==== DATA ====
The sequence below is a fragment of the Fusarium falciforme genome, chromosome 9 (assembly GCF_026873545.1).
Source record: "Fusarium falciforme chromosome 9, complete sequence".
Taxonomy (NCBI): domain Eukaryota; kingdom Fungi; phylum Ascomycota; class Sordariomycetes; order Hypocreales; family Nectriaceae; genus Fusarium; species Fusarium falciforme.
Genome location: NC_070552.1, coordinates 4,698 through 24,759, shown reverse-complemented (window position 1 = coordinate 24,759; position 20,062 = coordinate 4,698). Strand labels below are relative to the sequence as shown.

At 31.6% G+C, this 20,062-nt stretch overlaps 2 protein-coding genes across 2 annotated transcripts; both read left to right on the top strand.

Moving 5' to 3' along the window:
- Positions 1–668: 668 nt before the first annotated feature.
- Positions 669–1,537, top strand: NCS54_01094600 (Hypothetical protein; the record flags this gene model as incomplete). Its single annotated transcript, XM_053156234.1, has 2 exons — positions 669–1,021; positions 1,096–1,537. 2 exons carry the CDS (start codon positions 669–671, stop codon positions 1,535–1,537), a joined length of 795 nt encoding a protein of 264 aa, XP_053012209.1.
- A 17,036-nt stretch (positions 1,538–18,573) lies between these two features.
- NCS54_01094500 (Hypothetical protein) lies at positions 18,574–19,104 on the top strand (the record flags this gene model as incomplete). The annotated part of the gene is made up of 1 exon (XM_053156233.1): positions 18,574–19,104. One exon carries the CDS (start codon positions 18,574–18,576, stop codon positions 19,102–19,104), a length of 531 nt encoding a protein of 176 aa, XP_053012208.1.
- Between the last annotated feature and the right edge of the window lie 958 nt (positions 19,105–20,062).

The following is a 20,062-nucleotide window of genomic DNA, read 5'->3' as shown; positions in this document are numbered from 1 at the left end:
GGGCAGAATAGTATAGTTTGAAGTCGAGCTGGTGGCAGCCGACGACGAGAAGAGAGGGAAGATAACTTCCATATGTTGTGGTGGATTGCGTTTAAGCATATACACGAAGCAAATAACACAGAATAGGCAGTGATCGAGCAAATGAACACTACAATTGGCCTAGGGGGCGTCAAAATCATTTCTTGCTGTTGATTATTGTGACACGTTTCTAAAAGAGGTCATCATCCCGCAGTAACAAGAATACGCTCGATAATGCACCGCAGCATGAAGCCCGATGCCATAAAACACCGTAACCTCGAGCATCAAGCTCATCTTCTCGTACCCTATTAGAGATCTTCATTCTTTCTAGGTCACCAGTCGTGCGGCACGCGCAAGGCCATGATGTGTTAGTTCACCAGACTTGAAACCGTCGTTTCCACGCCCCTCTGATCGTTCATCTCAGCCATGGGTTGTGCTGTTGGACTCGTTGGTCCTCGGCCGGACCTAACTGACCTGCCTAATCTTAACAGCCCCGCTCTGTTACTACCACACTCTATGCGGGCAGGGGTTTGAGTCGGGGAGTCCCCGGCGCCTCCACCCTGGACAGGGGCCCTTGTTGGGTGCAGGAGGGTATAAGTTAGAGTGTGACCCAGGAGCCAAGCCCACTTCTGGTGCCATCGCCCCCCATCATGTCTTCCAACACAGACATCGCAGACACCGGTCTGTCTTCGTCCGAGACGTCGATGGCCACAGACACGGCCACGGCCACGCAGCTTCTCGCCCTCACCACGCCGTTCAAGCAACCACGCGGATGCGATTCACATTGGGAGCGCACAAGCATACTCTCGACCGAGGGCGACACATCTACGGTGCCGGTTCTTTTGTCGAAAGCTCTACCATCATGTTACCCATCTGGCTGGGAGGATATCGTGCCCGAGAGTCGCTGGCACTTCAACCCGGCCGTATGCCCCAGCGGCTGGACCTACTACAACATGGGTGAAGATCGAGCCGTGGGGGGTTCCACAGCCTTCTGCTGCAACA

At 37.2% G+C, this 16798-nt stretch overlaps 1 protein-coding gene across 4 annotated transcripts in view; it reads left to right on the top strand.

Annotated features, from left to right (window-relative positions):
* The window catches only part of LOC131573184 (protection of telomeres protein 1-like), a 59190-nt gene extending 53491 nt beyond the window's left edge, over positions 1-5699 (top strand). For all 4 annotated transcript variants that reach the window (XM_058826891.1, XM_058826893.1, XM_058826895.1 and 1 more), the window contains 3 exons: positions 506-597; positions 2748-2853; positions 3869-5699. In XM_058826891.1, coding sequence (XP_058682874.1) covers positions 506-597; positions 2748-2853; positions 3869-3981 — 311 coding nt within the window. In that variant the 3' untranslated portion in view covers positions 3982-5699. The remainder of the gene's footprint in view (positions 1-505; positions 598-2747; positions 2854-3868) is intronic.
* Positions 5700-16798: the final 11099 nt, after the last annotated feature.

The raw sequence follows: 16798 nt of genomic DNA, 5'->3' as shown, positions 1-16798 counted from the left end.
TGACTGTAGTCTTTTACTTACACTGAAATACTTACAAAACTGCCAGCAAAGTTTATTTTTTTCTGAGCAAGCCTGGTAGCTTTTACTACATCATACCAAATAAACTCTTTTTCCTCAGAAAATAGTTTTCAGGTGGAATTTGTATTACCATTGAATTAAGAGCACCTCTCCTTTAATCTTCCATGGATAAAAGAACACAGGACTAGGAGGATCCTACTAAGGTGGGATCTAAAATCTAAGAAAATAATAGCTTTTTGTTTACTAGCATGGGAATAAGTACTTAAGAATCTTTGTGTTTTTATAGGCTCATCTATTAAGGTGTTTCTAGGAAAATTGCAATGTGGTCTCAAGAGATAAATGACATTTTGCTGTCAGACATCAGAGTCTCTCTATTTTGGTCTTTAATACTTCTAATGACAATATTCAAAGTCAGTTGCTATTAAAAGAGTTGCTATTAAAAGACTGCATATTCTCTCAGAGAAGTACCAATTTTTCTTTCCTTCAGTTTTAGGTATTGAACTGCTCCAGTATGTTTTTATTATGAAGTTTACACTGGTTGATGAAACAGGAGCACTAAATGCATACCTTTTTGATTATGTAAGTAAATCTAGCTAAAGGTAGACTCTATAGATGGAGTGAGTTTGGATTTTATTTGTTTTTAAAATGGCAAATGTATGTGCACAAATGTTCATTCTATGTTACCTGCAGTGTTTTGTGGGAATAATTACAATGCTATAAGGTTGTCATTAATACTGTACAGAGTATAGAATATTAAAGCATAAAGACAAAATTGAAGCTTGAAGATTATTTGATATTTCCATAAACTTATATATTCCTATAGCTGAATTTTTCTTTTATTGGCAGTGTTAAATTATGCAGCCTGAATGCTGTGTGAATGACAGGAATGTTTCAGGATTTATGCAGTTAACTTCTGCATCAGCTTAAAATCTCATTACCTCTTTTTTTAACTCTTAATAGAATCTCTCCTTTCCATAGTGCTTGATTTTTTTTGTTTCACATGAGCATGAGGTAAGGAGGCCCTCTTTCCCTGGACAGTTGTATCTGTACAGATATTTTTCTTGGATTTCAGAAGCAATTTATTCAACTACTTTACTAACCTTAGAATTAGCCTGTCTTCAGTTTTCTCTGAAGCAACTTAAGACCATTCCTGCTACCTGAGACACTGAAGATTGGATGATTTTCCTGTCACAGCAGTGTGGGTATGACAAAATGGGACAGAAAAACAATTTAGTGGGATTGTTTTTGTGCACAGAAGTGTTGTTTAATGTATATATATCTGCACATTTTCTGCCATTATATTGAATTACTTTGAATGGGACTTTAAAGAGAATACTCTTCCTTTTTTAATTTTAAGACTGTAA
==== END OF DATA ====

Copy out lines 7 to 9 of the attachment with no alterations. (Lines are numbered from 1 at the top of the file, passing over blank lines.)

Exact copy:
- Positions 1–668: 668 nt before the first annotated feature.
- Positions 669–1,537, top strand: NCS54_01094600 (Hypothetical protein; the record flags this gene model as incomplete). Its single annotated transcript, XM_053156234.1, has 2 exons — positions 669–1,021; positions 1,096–1,537. 2 exons carry the CDS (start codon positions 669–671, stop codon positions 1,535–1,537), a joined length of 795 nt encoding a protein of 264 aa, XP_053012209.1.
- A 17,036-nt stretch (positions 1,538–18,573) lies between these two features.